FEEDBACK Regarding the wife who distrusts her husband because he loves someone else (despite no sexual relations with that person) and still wants to stay married (Oct. 21):
Reader – “I’m in the same boat. My wife is the only person I’ve ever been with sexually. I care about her deeply. She’s family.
“I’ve never been passionately in love with her as I was with one woman I dated before her.
“I now feel for my co-worker more deeply than I’ve ever felt before.
“I can read my co-worker so easily and we have so many shared interests and experiences.
“How can it be possible to love someone you’ve chosen to not marry or have sex with? For me, the answer is that I don't want to hurt my wife.
“I would never physically cheat on her. I’d break up with her first, if I felt that’s where my relationship was going to go.
“I didn't have sexual relationships with the other women I’d dated before marriage because I don't believe in doing so in the first year of dating.
“I'm unsure about my future. I know that mention of my feelings would have my wife experiencing the same distrustful feelings as “Devastated Wife” in that Oct. 21 column.
“I know that I’m staying with my wife because a logical pros and cons analysis, and my value system, says I should.
“However, if my soul-mate were to be in a car accident tomorrow, lose her husband, and was paralyzed, I’d divorce my wife to be with her and help look after her son.”
Ellie – Your future depends on what your wife can accept, should this “secret soul-mate” connection ever become known (and it likely will).
Me? I’d say, No thanks. I’d rather be on my own than with a husband who considers me like an admired second cousin.
Frankly, I think you should clarify your emotions rather than tuck them all into a sealed box, under pro-and-con labels.
So rational, but so conflicted.
If you’d truly only divorce your wife to be a hero to your co-worker should tragedy strike her, then your “love” for her seems like an escapist dream.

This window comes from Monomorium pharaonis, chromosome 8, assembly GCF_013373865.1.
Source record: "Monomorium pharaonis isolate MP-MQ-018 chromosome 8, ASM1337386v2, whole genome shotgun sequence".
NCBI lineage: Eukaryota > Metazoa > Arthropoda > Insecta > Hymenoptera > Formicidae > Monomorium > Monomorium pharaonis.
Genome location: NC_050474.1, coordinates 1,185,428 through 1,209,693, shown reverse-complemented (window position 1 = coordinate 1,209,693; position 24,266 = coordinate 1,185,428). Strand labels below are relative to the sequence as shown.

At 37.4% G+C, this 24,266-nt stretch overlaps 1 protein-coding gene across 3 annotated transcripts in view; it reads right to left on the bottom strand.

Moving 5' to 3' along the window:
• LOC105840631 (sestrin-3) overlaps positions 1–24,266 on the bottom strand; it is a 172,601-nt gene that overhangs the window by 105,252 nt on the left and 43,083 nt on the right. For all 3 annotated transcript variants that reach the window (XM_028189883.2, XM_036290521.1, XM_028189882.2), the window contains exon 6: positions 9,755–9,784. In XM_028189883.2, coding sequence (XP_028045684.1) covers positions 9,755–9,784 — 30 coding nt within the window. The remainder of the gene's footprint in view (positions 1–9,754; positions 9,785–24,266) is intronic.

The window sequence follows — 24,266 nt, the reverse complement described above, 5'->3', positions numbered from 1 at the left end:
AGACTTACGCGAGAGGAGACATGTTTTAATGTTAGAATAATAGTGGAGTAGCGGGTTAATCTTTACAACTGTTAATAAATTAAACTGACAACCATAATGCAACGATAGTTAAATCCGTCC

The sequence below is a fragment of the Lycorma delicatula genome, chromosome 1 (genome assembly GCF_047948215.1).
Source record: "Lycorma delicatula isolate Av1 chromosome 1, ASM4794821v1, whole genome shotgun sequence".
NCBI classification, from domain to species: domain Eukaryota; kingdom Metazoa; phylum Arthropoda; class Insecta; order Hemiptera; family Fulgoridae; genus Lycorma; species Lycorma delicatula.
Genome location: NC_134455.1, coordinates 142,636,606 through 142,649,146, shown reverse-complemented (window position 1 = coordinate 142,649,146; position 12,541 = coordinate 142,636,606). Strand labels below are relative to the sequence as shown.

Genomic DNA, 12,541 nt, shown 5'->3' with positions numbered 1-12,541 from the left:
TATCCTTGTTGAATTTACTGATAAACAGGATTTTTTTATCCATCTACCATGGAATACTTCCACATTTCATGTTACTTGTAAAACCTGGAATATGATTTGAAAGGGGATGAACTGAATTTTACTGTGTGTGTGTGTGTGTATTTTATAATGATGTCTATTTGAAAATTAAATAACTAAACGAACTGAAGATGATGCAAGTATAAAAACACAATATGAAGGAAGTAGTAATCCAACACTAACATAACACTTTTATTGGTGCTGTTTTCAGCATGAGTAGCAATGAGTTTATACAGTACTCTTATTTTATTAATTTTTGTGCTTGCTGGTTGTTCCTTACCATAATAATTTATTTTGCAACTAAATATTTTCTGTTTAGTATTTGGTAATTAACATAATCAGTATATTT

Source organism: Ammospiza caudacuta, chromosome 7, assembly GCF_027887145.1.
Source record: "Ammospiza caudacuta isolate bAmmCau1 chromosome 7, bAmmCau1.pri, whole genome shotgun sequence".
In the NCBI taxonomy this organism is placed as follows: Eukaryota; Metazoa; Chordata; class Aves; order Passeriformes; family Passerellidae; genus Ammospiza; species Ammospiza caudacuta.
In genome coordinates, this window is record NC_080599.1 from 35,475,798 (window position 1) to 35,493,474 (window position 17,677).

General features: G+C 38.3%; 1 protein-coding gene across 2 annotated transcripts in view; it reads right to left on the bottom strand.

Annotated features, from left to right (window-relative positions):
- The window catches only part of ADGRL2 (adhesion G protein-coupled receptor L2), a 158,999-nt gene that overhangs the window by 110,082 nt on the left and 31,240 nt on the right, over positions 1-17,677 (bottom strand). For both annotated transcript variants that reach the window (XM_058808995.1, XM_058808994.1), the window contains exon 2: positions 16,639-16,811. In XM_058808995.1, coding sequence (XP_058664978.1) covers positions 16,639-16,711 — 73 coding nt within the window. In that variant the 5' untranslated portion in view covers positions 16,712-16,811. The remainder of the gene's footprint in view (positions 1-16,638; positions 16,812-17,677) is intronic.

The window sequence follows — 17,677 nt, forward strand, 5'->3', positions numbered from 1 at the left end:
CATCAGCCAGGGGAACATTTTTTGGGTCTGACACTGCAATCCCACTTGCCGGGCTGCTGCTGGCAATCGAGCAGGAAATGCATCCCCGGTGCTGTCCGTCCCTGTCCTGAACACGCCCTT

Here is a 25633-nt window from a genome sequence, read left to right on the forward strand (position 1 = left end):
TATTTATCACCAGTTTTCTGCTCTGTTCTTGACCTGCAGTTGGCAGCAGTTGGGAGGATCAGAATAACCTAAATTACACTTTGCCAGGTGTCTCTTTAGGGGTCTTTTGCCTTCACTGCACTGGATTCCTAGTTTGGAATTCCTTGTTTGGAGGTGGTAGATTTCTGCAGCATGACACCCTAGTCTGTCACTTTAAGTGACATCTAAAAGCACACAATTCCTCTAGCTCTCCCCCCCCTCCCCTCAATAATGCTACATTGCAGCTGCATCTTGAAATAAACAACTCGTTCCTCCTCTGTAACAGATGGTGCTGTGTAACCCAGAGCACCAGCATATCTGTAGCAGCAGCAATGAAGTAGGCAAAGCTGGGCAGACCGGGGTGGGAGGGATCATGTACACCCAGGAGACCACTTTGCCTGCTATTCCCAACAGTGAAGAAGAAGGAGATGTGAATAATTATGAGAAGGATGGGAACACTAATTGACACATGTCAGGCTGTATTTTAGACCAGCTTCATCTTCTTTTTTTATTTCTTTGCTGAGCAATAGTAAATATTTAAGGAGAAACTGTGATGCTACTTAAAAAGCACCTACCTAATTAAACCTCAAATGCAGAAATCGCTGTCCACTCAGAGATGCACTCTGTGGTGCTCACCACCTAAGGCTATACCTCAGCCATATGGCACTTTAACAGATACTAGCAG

I suggest you stop playing out two different versions of your life. Seeing a therapist on your own can help you recognize the realities you’re now avoiding.
You care for your wife, but you love your co-worker. You’re giving each only a half-loaf. And you may all end up with only regrets.
Reader’s Commentary Regarding the man who wants to “fix a mess” of dating two women (Oct. 20):
Reader – “He’s a person who needs a give-take balance in a relationship. He wasn't receiving from the first person. His giving was met with lack of "return" from her part. (He "felt lonely and unappreciated."
“But he felt needed through "building up" the other woman. It wasn’t only self-serving. This other person benefitted from it, and now wants to give back with love.
“He doesn't sound that callous to me (for wanting his first love instead.) "I feel sick and guilty" is an indication that he’s conscientious.
“He needs to see the bigger picture and act fast, in order not to prolong his unintentional deception.
“His lack of courage is putting everyone in more hurtful trouble in the future. When one no longer has feelings to reciprocate, it’s the kindest move to stop letting the second woman’s expectation continue.
“Whatever blame there may come, he needs to own up.”
What do I do about this girl in school who’s following me everywhere. I don't want to be her friend.
Be sure of what’s going on before you react wrongly.
IF her “following” you feels threatening, tell your teacher or a school official the details of how she’s making you uncomfortable.
However, if she’s only trying to be friends, consider why you don’t want that.
Maybe you think she’s uncool, that your other friends won’t accept her in your group. That reaction, along with similar ones from your friends, can be considered “bullying.”
It’s not a cool label for you to allow yourself.
Schools are determined to stop social isolation from happening to some students and you could get caught in their policy against bullying.
Instead, let her talk to you. Listen. If you find common interests, say so. Otherwise, be polite and say you’ll see her around.
You’ll be showing true leadership.
Tip of the day:
Juggling a logical marriage with an emotional passion can leave everyone involved empty-handed.